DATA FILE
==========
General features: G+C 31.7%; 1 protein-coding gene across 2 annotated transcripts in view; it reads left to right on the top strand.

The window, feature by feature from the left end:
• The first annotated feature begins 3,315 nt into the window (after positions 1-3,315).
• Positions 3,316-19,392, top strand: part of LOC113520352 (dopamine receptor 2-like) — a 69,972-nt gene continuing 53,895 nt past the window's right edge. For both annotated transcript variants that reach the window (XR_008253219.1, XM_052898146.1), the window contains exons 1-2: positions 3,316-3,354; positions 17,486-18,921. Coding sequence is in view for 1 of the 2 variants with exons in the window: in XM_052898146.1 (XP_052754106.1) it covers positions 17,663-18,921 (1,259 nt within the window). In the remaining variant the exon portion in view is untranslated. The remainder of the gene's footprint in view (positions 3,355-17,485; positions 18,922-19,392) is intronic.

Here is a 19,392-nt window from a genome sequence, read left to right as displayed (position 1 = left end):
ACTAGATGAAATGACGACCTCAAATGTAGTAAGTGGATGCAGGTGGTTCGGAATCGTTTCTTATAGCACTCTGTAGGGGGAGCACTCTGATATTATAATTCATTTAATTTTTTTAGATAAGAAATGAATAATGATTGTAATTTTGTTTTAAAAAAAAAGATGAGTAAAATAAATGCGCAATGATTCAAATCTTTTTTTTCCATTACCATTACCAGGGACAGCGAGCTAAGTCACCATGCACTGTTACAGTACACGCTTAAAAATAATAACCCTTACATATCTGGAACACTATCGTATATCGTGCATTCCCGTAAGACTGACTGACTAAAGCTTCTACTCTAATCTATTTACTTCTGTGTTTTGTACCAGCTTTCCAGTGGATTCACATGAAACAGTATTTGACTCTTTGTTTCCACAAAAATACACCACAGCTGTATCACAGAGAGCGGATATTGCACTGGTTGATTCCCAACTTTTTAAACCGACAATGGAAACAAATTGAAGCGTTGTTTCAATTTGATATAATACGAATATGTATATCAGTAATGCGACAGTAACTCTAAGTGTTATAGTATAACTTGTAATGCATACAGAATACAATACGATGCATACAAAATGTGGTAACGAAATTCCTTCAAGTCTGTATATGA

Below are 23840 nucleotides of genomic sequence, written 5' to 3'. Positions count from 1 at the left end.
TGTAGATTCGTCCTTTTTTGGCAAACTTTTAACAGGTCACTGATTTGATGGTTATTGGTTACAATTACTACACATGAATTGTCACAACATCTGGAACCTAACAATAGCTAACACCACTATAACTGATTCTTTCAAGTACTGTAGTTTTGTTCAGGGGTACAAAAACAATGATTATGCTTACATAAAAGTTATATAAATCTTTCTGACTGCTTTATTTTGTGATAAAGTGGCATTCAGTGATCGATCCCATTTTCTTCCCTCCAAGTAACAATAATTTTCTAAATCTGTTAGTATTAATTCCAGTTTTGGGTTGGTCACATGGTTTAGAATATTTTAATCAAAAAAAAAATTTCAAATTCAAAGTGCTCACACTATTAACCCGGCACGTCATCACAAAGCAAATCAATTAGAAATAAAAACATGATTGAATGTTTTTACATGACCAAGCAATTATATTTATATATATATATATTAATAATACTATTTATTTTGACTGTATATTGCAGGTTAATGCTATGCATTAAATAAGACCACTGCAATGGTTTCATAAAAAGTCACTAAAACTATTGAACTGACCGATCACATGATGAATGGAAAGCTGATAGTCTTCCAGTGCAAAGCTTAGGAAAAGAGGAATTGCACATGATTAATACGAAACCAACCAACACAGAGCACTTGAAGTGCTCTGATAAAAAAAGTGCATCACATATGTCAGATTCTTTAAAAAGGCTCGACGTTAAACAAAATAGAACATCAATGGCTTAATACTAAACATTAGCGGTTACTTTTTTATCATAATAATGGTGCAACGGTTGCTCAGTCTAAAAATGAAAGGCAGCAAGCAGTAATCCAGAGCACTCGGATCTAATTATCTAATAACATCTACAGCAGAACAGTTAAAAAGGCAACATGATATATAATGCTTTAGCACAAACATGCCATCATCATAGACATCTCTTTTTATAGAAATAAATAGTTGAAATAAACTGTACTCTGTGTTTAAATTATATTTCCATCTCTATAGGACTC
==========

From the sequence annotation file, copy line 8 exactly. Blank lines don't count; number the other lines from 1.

TGTAGATTCGTCCTTTTTTGGCAAACTTTTAACAGGTCACTGATTTGATGGTTATTGGTTACAATTACTACACATGAATTGTCACAACATCTGGAACCTAACAATAGCTAACACCACTATAACTGATTCTTTCAAGTACTGTAGTTTTGTTCAGGGGTACAAAAACAATGATTATGCTTACATAAAAGTTATATAAATCTTTCTGACTGCTTTATTTTGTGATAAAGTGGCATTCAGTGATCGATCCCATTTTCTTCCCTCCAAGTAACAATAATTTTCTAAATCTGTTAGTATTAATTCCAGTTTTGGGTTGGTCACATGGTTTAGAATATTTTAATCAAAAAAAAAATTTCAAATTCAAAGTGCTCACACTATTAACCCGGCACGTCATCACAAAGCAAATCAATTAGAAATAAAAACATGATTGAATGTTTTTACATGACCAAGCAATTATATTTATATATATATATATTAATAATACTATTTATTTTGACTGTATATTGCAGGTTAATGCTATGCATTAAATAAGACCACTGCAATGGTTTCATAAAAAGTCACTAAAACTATTGAACTGACCGATCACATGATGAATGGAAAGCTGATAGTCTTCCAGTGCAAAGCTTAGGAAAAGAGGAATTGCACATGATTAATACGAAACCAACCAACACAGAGCACTTGAAGTGCTCTGATAAAAAAAGTGCATCACATATGTCAGATTCTTTAAAAAGGCTCGACGTTAAACAAAATAGAACATCAATGGCTTAATACTAAACATTAGCGGTTACTTTTTTATCATAATAATGGTGCAACGGTTGCTCAGTCTAAAAATGAAAGGCAGCAAGCAGTAATCCAGAGCACTCGGATCTAATTATCTAATAACATCTACAGCAGAACAGTTAAAAAGGCAACATGATATATAATGCTTTAGCACAAACATGCCATCATCATAGACATCTCTTTTTATAGAAATAAATAGTTGAAATAAACTGTACTCTGTGTTTAAATTATATTTCCATCTCTATAGGACTC